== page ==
This article was last updated on December 11
We all want to get out from under our massive mortgage debt. So what is the best way to pay off the mortgage quicker – and not significantly impact your ability to retire? The answer is a variation on the good old “Pay every two weeks instead of once a month” approach. Increasing the number or frequency of your payments, even marginally, can greatly reduce the amount of interest you pay and thereby, reduce the number of years you pay toward the mortgage – by about seven years, if done diligently.
However, making payments every two weeks may not be ideal for a number of people due to personal or work related circumstances. So, I have an approach that will alleviate this pressure AND still achieve the same benefits as making bi-weekly payments. Just do the following: Make two additional payments (principal and interest, not taxes, insurance, or other escrow stuff) anytime throughout the year and you achieve the same objectives as above – within a year or so. This approach is based on simple math and is flexible and free. You can make the extra payments when it is most accommodating – bonus time, tax return time, etc. – rather than being “under the gun” every two weeks to pay your mortgage; I hate that kind of pressure.
The best part about this process is the benefit you gain in the long term. Those two extra mortgage payments per year could be applied to retirement savings, but I don’t the trade-off is worth it. Some may disagree with me on this, but I would rather own my home, outright, at age 65 and sacrifice a few extra bucks meant for my 401K and/or IRA. Here some more reasons why:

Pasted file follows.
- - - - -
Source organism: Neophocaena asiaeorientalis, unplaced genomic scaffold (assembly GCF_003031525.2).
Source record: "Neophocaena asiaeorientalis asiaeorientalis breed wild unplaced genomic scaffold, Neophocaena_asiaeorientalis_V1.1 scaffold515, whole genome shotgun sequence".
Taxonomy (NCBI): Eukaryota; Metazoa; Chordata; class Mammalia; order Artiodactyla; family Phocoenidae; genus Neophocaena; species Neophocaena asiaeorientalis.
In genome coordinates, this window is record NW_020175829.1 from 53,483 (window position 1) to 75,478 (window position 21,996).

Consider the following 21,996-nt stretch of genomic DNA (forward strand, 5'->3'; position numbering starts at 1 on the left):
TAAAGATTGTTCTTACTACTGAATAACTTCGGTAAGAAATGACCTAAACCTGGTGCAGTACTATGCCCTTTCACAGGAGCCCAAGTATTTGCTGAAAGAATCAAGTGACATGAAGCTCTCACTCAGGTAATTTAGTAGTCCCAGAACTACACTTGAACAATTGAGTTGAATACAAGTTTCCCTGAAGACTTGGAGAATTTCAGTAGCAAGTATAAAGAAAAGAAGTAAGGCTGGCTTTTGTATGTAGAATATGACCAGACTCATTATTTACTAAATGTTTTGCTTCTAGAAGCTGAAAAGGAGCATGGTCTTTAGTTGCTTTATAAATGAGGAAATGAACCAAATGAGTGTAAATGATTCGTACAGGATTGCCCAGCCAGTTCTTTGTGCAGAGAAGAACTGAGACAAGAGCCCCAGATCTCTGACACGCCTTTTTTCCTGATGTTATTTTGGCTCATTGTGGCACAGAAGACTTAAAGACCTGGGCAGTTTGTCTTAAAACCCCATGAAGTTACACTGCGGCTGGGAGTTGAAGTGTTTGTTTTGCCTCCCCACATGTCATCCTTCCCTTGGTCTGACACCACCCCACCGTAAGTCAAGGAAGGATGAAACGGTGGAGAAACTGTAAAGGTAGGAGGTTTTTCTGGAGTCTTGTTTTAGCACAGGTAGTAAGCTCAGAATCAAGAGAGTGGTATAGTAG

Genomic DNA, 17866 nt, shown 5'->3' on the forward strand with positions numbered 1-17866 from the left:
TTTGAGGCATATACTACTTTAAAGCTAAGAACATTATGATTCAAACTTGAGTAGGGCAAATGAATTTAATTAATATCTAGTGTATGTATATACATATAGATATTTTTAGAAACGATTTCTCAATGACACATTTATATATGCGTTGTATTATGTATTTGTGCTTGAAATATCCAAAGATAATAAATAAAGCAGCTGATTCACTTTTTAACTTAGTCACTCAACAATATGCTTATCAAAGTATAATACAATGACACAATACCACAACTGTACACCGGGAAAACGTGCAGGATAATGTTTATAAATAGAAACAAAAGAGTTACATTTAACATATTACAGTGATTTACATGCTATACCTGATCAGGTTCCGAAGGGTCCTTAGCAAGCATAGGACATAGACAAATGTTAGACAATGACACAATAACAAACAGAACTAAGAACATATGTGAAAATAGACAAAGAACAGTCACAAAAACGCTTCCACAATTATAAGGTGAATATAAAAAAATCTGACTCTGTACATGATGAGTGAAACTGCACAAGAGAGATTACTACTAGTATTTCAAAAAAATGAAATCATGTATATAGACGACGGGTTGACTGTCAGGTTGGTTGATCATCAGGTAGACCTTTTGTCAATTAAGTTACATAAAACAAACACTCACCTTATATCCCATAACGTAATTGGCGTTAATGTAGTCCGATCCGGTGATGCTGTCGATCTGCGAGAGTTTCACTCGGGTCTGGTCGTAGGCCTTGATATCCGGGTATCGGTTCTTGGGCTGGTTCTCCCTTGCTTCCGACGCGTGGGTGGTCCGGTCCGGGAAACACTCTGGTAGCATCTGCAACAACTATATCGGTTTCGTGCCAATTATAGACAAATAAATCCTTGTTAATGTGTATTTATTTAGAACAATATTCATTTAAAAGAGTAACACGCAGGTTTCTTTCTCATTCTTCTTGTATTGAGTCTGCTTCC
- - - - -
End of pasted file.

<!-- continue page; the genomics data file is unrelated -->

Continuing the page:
1. You always need a place to live and having your own gives that peace of mind – unless you like socializing with individuals in shelters.
2. Unfortunately, unless you are really wealthy, you are at the mercy of the prevailing economic environment. Therefore, if you happen to start retirement in the middle of a recession, chances are your portfolio will be significantly lower than the guy who started withdrawing five years earlier. If historical trends hold, chances are your house will maintain more of its value during a recession than your stocks and bonds. The housing market may currently be depressed, but most people are not losing 50% of their homes value as is happening with a number of out blue-chip stocks currently (Bear Stearns anyone?)
3. It is far easier to pull equity out of your house than in the recent past. Specifically, although costly, reserve mortgages are a gem, especially if you have no children (or don’t like your children!) and therefore don’t feel a need to leave assets behind after you go to the big sandbox in the sky (deep underground, for some of you!).
4. Many economists believe we are entering a long-term high inflation environment. If true – and I agree – then inflation will have much more impact on liquid assets (stocks/bonds/funds) than hard assets (real estate). In fact, although you are paying more for your day-to-day consumables, your house will likely appreciate at the same rate of inflation, thereby benefiting your net worth – if not your day-to-day pocketbook.
Conclusion: Pay off that mortgage before you hit 65, even if it means less retirement savings. And if you can refinance to a lower rate along the way, even better!